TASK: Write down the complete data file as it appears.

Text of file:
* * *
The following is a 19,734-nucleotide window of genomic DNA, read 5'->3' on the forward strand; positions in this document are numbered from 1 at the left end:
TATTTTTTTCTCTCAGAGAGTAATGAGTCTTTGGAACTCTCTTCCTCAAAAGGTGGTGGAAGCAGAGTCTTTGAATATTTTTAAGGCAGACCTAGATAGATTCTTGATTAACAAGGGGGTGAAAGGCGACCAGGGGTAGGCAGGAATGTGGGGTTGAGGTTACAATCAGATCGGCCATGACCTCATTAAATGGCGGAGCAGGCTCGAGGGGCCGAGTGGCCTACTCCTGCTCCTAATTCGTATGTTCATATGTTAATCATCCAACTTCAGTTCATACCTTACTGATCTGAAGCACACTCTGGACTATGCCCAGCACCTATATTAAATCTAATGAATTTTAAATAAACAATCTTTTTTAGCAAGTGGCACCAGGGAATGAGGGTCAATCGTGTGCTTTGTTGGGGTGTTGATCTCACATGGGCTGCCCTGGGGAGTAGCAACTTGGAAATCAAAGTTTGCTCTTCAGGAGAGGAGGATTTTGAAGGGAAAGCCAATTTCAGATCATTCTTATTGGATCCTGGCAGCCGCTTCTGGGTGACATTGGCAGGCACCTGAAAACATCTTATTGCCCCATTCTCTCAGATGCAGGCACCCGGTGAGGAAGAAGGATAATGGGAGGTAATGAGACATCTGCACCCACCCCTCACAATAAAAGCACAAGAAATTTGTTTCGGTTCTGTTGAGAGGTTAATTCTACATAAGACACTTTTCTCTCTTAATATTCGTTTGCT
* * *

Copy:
The following is a 19,734-nucleotide window of genomic DNA, read 5'->3' on the forward strand; positions in this document are numbered from 1 at the left end:
TATTTTTTTCTCTCAGAGAGTAATGAGTCTTTGGAACTCTCTTCCTCAAAAGGTGGTGGAAGCAGAGTCTTTGAATATTTTTAAGGCAGACCTAGATAGATTCTTGATTAACAAGGGGGTGAAAGGCGACCAGGGGTAGGCAGGAATGTGGGGTTGAGGTTACAATCAGATCGGCCATGACCTCATTAAATGGCGGAGCAGGCTCGAGGGGCCGAGTGGCCTACTCCTGCTCCTAATTCGTATGTTCATATGTTAATCATCCAACTTCAGTTCATACCTTACTGATCTGAAGCACACTCTGGACTATGCCCAGCACCTATATTAAATCTAATGAATTTTAAATAAACAATCTTTTTTAGCAAGTGGCACCAGGGAATGAGGGTCAATCGTGTGCTTTGTTGGGGTGTTGATCTCACATGGGCTGCCCTGGGGAGTAGCAACTTGGAAATCAAAGTTTGCTCTTCAGGAGAGGAGGATTTTGAAGGGAAAGCCAATTTCAGATCATTCTTATTGGATCCTGGCAGCCGCTTCTGGGTGACATTGGCAGGCACCTGAAAACATCTTATTGCCCCATTCTCTCAGATGCAGGCACCCGGTGAGGAAGAAGGATAATGGGAGGTAATGAGACATCTGCACCCACCCCTCACAATAAAAGCACAAGAAATTTGTTTCGGTTCTGTTGAGAGGTTAATTCTACATAAGACACTTTTCTCTCTTAATATTCGTTTGCT